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Credit Card Processing Fees and Me

July 20, 2012
Nothing is free and certainly the cost of swipping credit cards or using consumer financing programs isn't. Last year slightly over 73% of our sales were paid for with credit cards or via our consumer financing program. Our processing fees averaged 2.25% of those sales making them about 1.65% of our total sales. It sure would have helped if that expense could have gone into our profits instead.

Years ago, we used to sell pool supplies. To say this was low profit would be understatement. A 100 pound drum of granular chlorine cost us around $69. Due to competition, we had to sell it for around $75. Between the cost of labor to unload a truck, the warehousing cost, and labor to put into client’s vehicles, we were losing money. To make matter worse, everyone wanted to use their credit cards to pay for the chemical. At the time we were paying around 2.5% in credit card processing fees which came to over $1.85 per drum. Whatever profit we had, was eaten up by that fee.

We thought we could make up the loss by charging our customers the processing fee as a separate line item on our invoice. As it turns out, our contract with the credit card processing company specifically forbade us from charging customers a premium for using a card. However, we were allowed to offer a cash/check discount instead. This meant we had to add the processing fee cost to our selling price. When we advertised the product, we showed our price without this fee added in and called it “our cash and carry price.” Although this worked, it was very convoluted and we were constantly reminding sales associates not to say we charged a premium for credit cards.

I mention this because of a recent article I read in the on-line version of The Wall Street Journal which discussed the effect these “swipe” fees had on a furniture store in Minneapolis. Even though swipe fees generally run between 1.5% and 3% nationally, the furniture store owners  said, “The costs associated with accepting plastic amounted to more than their profit and represented their third biggest overhead expense last year - - - after rent and payroll.”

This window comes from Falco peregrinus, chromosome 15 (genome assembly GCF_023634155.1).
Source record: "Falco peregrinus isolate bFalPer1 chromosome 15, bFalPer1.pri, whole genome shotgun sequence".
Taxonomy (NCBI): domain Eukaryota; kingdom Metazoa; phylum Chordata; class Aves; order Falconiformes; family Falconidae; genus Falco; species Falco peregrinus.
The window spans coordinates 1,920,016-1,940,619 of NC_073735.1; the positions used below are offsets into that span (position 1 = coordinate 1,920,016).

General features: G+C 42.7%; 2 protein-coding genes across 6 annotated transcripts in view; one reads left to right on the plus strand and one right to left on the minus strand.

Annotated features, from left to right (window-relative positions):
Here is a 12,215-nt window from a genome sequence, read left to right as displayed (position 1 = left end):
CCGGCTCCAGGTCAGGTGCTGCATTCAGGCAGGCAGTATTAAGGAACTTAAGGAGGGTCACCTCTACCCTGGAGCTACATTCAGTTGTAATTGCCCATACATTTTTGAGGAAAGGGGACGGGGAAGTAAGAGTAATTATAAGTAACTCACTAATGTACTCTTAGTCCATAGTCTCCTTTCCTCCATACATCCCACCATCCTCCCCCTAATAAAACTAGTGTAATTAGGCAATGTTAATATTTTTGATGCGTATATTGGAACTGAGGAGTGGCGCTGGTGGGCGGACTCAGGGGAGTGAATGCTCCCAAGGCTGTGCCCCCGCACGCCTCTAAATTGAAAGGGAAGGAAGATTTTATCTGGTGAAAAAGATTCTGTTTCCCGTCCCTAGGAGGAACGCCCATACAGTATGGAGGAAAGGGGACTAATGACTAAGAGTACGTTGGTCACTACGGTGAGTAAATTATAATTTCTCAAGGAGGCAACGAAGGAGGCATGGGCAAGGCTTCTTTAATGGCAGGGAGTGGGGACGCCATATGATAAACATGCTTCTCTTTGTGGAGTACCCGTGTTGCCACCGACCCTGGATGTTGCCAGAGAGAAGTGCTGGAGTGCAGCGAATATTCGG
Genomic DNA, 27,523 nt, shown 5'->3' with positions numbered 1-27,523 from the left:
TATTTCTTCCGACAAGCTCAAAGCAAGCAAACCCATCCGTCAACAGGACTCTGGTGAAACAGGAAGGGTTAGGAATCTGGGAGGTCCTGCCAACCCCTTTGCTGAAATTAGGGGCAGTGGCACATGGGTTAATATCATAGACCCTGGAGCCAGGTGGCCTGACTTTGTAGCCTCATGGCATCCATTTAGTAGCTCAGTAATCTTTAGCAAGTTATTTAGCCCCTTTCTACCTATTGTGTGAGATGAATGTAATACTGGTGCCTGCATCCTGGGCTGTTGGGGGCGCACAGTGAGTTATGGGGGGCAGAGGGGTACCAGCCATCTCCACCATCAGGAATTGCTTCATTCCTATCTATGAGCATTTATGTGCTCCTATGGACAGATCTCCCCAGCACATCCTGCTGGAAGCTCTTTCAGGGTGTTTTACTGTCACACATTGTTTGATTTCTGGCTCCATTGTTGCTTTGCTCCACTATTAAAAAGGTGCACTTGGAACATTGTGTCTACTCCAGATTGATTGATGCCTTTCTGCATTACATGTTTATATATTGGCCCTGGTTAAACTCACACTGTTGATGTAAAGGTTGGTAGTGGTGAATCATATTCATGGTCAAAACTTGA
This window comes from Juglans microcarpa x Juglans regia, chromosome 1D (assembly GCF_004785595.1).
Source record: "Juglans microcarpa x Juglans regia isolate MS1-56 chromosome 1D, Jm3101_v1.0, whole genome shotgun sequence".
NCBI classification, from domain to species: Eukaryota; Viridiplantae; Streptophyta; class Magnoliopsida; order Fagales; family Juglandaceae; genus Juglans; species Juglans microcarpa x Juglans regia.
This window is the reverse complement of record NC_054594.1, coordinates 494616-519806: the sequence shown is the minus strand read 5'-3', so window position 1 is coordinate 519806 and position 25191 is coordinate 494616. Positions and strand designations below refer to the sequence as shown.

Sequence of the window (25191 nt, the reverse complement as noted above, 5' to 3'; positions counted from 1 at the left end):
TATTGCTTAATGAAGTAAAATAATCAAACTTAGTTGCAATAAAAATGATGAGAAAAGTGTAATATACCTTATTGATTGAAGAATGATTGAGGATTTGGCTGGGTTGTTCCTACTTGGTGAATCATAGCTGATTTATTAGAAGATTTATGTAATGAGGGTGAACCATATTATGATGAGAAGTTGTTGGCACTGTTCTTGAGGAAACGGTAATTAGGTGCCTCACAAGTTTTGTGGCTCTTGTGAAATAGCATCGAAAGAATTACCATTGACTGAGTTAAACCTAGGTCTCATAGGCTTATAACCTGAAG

The article goes on to say that a lawsuit brought by retailers against card networks and numerous issuing banks is due for trial in September and may be settled before that. If it is, there is a potential for a temporary reduction in interchange fees. But, and this is more to the point, retailers may finally be allowed to start charging a credit card usage fee to their customers. So, a five piece group that is marked on the floor for $2,000 could have a $50.00 or more processing fee added to it if the consumer decides to use plastic.

Like other retailers and analysts the WSJ reporter spoke to, I am not so sure adding a surcharge is the way to go. Unless every retailer adds the surcharge, I feel the card holder is going to be antagonized by any retailer who does. My customers get ticked off enough when we tell them we don’t accept American Express. I can just imagine the fireworks if we were to tell them they are going to have to pay extra if they use Visa, Master Card, or Discover.

A less disruptive technique would be to offer a cash discount in addition to requiring a minimum purchase to use a credit card. By the way, the latter will only be possible if the settlement of the pending litigation forces processing companies to allow that in their contracts. We have found offering a cash/check discount at time of payment is attractive to some consumers. It is funny how many of them turn down the discount because it is too small. Funny because if I tried to add the same “too small” amount to their invoice, they would carp and complain about it.

Many large retailers (read Wal-Mart or K-Mart) have negotiated their processing fees to be much less than what we “mom and pop” stores pay. Some argue processing fees should not be a percentage of sales; rather, they should be a flat fee. I would argue that whether retailers pay a flat fee or percentage of sales, the credit card processing companies will structure the new fees so that they make as much, if not more, than they make now. I say this because according to the WSJ article, the banks and processing companies argue the “fees are justified because the money pays for efforts to keep fraud costs down and card acceptance helps boost sales for merchants. They also note there are costs associated with handling cash and checks.” Sounds like a defensive position that is unlikely to be changed.

There is no question times are tough. It is a sad day, though, when a line item like credit card processing fees which are 1.65% or our total sales wipes out our profit. Remember when profits were 10% or more of sales. Oh, for the good old days.

Yours in confused retailing, Bruce